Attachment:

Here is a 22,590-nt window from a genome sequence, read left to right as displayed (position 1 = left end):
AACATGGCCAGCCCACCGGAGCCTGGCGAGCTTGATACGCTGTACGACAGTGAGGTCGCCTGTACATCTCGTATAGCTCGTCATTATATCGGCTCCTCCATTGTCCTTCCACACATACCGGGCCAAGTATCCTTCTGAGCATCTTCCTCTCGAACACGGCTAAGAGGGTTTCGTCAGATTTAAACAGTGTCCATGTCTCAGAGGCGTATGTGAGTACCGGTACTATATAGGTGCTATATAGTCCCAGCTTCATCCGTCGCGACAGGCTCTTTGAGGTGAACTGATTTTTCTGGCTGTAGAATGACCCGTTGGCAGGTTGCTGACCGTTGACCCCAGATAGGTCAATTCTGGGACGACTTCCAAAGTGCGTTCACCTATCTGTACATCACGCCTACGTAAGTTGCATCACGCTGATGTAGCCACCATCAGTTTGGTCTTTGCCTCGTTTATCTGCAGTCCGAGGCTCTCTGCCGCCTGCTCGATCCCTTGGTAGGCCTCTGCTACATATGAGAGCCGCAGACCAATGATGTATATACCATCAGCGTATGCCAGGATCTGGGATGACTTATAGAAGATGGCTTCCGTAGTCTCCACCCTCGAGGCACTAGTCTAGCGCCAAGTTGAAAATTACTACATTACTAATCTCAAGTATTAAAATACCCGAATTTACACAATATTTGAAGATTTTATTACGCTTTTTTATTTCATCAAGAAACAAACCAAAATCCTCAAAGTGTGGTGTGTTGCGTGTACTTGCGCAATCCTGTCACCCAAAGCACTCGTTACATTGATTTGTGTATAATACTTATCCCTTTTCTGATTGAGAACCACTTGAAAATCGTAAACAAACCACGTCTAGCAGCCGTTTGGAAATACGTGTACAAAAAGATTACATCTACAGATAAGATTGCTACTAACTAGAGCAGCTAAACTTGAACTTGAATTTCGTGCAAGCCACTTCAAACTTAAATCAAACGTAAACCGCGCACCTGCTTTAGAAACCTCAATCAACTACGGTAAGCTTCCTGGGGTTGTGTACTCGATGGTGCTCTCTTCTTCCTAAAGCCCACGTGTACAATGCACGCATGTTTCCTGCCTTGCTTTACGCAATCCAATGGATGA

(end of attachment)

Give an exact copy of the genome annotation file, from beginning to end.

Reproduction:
Here is a 22,590-nt window from a genome sequence, read left to right as displayed (position 1 = left end):
AACATGGCCAGCCCACCGGAGCCTGGCGAGCTTGATACGCTGTACGACAGTGAGGTCGCCTGTACATCTCGTATAGCTCGTCATTATATCGGCTCCTCCATTGTCCTTCCACACATACCGGGCCAAGTATCCTTCTGAGCATCTTCCTCTCGAACACGGCTAAGAGGGTTTCGTCAGATTTAAACAGTGTCCATGTCTCAGAGGCGTATGTGAGTACCGGTACTATATAGGTGCTATATAGTCCCAGCTTCATCCGTCGCGACAGGCTCTTTGAGGTGAACTGATTTTTCTGGCTGTAGAATGACCCGTTGGCAGGTTGCTGACCGTTGACCCCAGATAGGTCAATTCTGGGACGACTTCCAAAGTGCGTTCACCTATCTGTACATCACGCCTACGTAAGTTGCATCACGCTGATGTAGCCACCATCAGTTTGGTCTTTGCCTCGTTTATCTGCAGTCCGAGGCTCTCTGCCGCCTGCTCGATCCCTTGGTAGGCCTCTGCTACATATGAGAGCCGCAGACCAATGATGTATATACCATCAGCGTATGCCAGGATCTGGGATGACTTATAGAAGATGGCTTCCGTAGTCTCCACCCTCGAGGCACTAGTCTAGCGCCAAGTTGAAAATTACTACATTACTAATCTCAAGTATTAAAATACCCGAATTTACACAATATTTGAAGATTTTATTACGCTTTTTTATTTCATCAAGAAACAAACCAAAATCCTCAAAGTGTGGTGTGTTGCGTGTACTTGCGCAATCCTGTCACCCAAAGCACTCGTTACATTGATTTGTGTATAATACTTATCCCTTTTCTGATTGAGAACCACTTGAAAATCGTAAACAAACCACGTCTAGCAGCCGTTTGGAAATACGTGTACAAAAAGATTACATCTACAGATAAGATTGCTACTAACTAGAGCAGCTAAACTTGAACTTGAATTTCGTGCAAGCCACTTCAAACTTAAATCAAACGTAAACCGCGCACCTGCTTTAGAAACCTCAATCAACTACGGTAAGCTTCCTGGGGTTGTGTACTCGATGGTGCTCTCTTCTTCCTAAAGCCCACGTGTACAATGCACGCATGTTTCCTGCCTTGCTTTACGCAATCCAATGGATGA